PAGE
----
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Wednesday, 17 April, 2002, 23:10 GMT 00:10 UK
Working increases risk to pregnancy
Pregnancy scan
Pre-eclampsia can put mother and baby at risk
Working while pregnant increases the risk of the potentially deadly condition pre-eclampsia by nearly five times, research suggests.

Pre-eclampsia can be dangerous for both mother and developing baby, and occurs only during pregnancy, usually during the later stages.


We need to be much more certain about the effects of maternal work on pregnancy outcome before making clinical recommendations

Professor John Higgins
It causes a pregnant woman's blood pressure to rise to very high levels.

This causes complications such as fluid retention and can lead to the condition eclampsia, which is associated with dangerous convulsions.

The cause of the condition is unknown, but it is closely related to problems with the placenta restricting blood supply to the developing foetus.

Researchers monitored the blood pressure of 933 women in their early to late 20s over 24 hours while they went about their daily routines.

The women were all between 18 and 24 weeks of pregnancy with their first child.

They were divided into three groups: 245 were working during their pregnancy; 289 were not working; and 399 were employed, but chose not to work.

No other differences

There were no differences among the three groups in length of pregnancy, birthweight, or method of delivery.

But the women who were working had the highest blood pressure readings of the three groups.

They were almost five times as likely to develop pre-eclampsia.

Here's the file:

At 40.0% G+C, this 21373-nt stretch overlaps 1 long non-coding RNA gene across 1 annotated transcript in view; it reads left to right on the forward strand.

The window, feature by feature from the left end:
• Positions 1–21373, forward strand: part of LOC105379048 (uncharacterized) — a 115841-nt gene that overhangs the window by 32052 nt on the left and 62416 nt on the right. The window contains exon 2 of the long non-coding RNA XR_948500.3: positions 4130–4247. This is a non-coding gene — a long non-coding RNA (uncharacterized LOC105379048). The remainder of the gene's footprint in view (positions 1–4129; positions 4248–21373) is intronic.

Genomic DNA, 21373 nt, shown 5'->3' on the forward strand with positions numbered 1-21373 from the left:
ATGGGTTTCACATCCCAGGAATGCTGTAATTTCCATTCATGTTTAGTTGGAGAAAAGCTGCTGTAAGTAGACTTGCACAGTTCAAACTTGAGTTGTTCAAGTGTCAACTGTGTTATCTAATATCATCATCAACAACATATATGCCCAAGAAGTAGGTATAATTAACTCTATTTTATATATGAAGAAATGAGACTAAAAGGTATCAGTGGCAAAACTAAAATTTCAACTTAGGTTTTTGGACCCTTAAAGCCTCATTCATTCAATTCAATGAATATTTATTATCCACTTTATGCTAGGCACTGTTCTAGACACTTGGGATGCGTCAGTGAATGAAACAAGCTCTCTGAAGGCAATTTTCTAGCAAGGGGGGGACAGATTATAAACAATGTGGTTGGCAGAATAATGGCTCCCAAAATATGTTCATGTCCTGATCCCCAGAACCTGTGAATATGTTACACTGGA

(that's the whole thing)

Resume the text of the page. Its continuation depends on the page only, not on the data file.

This finding was irrespective of factors known to influence blood pressure, such as smoking, drinking, weight, height and age.

The authors did not assess what type of work was particularly associated with pre-eclampsia.

Many women develop high blood pressure during pregnancy, a condition known as pregnancy hypertension.

But this usually poses very little risk to the mother or child, and the condition resolves after birth.

It does not automatically predispose a pregnant woman to developing pre-eclampsia.


Wherever possible employers need to take steps to reduce the causes of stress at work

Mary Newburn
National Childbirth Trust
The researchers say there is no obvious explanation for the link between pre-eclampsia and work.

However, it has been suggested that the stress of work may increase the amount of stress hormones that circulate around the body.

This affects the sympathetic nervous system, which then increases blood pressure levels.

Lead researcher Professor John Higgins, of University College Cork, Ireland, warned that it would not be right to draw firm conclusions from the study.

He told BBC News Online: "Working during pregnancy is now so close to being the norm that we need to be much more certain about the effects of maternal work on pregnancy outcome before making clinical recommendations that would limit women's choices.

"However, we need to continue to dissect out possible associations between maternal work and pregnancy outcomes."

'Flexible'

Mike Rich, chief executive of Action on Pre-eclampsia, said that previous research had shown that certain types of work were associated with growth retardation in the womb.

However, he said the current study was based on small numbers and showed that although women who worked were at increased risk of pre-eclampsia, neither they or their children ultimately came to any more harm.

Mary Newburn, Head of Policy and Research at the National Childbirth Trust, said: "Many women have no choice but to work during pregnancy and very close to the time of their birth - often to save as much of their maternity leave as they can for after the baby has been born.

"Wherever possible employers need to take steps to reduce the causes of stress at work - ensuring pregnant women are allowed frequent breaks, a full hour at lunch and possibly flexible working hours to avoid them travelling during rush hour."

The research is published in the Journal of Epidemiology and Community Health.

See also:

05 Apr 02 | Health
Simple test for pregnancy danger
02 Apr 01 | Health
Pregnancy danger gene identified
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